Health + Wellness

What Every Black Woman Needs To Know About Gestational Diabetes

gestational diabetes

According to the Centers for Disease Control and Prevention (CDC), up to 10 percent of those who get pregnant will be diagnosed with gestational diabetes. Since they didn’t have diabetes before getting pregnant, it’s unlikely that they would be prepared for what comes with this illness. However, if you know what to look for, you won’t be unaware and can work with your doctor to ensure a healthy pregnancy. 

Why Black Women Should Be Careful

Studies regarding the disparities in diabetes screening for pregnant women showed some alarming information for Black Americans. Though Black people technically have the same risk of developing gestational diabetes as other ethnicities, the statistics show that they’re less likely to be screened at the same rate. This lack of screening still occurs even if the person has conditions like high blood pressure and polycystic ovary syndrome (PCOS) that make them more likely to have gestational diabetes. 

To make matters worse, Black Americans who are screened might not get an immediate diagnosis of diabetes despite having abnormal readings. A late diagnosis can mean that there are significant health complications during and after the pregnancy.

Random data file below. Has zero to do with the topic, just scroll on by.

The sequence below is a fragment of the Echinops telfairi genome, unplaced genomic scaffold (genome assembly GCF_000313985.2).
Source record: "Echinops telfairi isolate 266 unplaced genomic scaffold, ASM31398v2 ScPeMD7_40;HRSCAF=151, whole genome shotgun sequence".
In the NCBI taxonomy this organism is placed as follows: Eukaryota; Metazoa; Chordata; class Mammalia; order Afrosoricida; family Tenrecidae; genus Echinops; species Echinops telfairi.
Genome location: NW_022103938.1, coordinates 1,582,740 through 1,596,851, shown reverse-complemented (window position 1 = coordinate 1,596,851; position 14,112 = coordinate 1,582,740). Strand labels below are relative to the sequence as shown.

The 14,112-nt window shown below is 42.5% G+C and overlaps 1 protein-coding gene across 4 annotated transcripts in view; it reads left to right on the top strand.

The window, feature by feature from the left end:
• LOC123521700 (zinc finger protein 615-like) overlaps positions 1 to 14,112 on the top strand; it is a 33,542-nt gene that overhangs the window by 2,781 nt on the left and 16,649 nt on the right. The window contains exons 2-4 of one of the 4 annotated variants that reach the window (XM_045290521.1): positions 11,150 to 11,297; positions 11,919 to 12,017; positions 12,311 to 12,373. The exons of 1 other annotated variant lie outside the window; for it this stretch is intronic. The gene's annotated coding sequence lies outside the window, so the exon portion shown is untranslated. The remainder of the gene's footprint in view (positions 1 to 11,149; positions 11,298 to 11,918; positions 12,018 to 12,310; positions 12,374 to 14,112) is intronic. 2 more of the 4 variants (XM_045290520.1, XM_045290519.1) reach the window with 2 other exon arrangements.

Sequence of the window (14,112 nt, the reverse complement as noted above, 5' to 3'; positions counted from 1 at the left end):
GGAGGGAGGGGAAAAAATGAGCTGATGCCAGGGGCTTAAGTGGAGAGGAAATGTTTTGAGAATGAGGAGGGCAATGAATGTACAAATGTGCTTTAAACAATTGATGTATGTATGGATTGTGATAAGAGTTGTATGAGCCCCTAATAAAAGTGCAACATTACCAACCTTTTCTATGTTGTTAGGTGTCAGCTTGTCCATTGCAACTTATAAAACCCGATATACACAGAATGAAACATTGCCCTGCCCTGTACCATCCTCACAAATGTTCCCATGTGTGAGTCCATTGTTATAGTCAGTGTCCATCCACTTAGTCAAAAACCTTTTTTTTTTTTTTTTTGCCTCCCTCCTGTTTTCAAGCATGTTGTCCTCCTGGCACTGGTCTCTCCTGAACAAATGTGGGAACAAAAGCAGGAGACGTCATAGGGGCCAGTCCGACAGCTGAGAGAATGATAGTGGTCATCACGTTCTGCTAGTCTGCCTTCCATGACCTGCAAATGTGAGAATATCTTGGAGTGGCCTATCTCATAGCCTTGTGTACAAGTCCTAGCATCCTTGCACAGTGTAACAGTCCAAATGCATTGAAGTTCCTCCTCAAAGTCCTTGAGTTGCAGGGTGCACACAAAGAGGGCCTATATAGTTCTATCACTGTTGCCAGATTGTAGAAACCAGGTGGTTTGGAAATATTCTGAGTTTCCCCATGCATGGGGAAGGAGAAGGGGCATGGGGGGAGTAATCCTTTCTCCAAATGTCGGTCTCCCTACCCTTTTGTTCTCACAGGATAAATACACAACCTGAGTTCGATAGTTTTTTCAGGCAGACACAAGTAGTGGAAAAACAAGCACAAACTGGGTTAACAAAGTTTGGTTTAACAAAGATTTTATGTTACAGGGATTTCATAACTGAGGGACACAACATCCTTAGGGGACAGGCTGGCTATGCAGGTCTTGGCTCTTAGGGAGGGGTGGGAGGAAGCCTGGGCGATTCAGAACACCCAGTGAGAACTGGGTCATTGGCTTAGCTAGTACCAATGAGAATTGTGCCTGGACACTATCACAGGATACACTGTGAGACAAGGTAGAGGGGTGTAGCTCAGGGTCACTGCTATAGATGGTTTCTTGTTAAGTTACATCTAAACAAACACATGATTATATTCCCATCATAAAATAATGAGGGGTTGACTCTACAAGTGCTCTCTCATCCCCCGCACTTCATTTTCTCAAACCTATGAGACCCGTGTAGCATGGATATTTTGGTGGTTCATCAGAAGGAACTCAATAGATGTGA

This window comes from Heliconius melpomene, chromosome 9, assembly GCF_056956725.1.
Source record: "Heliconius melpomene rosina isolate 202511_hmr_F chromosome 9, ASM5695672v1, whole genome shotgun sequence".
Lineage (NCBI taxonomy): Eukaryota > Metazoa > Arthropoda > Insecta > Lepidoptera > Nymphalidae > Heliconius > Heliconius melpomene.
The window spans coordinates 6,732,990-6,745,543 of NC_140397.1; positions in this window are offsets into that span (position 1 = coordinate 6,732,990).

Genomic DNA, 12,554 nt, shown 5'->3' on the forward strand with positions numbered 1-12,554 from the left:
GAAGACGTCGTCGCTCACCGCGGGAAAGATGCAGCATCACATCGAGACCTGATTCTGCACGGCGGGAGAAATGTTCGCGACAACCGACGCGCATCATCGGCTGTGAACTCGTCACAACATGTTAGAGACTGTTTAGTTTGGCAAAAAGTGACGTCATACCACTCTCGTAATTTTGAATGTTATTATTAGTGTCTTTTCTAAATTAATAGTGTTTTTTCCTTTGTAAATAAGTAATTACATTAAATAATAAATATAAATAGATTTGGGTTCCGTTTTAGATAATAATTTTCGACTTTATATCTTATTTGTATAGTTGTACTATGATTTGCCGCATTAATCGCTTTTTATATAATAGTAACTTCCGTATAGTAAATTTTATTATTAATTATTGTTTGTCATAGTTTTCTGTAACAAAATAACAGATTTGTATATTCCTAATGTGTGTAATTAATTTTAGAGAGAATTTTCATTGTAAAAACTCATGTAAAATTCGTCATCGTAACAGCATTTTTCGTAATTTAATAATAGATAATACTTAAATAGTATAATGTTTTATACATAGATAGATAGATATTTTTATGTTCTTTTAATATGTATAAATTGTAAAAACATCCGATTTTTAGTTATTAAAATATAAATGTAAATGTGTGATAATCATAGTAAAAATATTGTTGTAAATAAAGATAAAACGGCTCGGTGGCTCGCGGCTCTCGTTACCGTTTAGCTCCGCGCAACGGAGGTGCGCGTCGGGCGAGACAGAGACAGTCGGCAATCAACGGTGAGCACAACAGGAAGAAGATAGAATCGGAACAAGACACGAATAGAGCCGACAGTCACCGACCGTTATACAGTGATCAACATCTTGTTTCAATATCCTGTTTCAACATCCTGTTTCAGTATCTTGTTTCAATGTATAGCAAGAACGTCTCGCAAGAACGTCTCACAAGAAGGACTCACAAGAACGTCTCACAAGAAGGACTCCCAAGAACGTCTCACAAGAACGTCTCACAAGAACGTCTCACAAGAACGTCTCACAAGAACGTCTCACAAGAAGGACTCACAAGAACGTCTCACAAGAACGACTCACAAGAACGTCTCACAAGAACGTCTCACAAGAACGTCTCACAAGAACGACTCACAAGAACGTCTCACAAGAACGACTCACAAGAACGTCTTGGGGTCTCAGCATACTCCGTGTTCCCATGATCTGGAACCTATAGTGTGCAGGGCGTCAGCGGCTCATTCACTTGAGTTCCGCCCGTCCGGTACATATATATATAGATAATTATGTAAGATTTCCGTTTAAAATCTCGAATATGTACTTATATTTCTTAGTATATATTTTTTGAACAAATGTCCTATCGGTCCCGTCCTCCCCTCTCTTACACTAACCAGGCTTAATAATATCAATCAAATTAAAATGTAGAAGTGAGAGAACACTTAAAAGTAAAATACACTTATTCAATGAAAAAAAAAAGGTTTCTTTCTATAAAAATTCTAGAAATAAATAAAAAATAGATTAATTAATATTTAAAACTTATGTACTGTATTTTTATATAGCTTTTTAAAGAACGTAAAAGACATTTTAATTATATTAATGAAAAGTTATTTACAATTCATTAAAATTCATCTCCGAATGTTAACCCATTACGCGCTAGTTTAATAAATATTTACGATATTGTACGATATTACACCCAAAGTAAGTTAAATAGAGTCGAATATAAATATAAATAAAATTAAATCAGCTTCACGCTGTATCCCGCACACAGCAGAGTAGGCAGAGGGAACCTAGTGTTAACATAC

RELATED: Positive & Pregnant: How To Keep Yourself & Your Baby Healthy

The Symptoms Of Gestational Diabetes

Unlike other forms of diabetes, many people with gestational diabetes don’t have any symptoms. At most, you may have increased thirst, frequent urination, nausea, and fatigue. Unfortunately, this might not be obvious when you’re pregnant. This is why it’s so important for everyone to be screened.

Additionally, if you have high blood pressure, prediabetes, a history of having babies over nine pounds, and heart disease, you need to ask your doctor about screening for gestational diabetes. 

How The Condition Is Handled

If you’ve been diagnosed with gestational diabetes, you’ll likely have more frequent visits with your doctor to keep track of your blood sugar and overall health. They may refer you to a nutritionist to ensure that your diet isn’t making your diabetes worse and to manage your weight.

While you can’t get rid of diabetes while pregnant, it’s possible to stop its progress. Some other changes you may need to make include learning to test your blood sugar levels and the signs that you’re in a crisis. 

You may also be required to take insulin or other medication and to maintain an exercise routine. Your doctor will help you determine what kind of physical activity will be safe for you at varying stages of pregnancy.

Apart from checking your blood sugar, your doctor will also check that you aren’t developing diabetic complications such as

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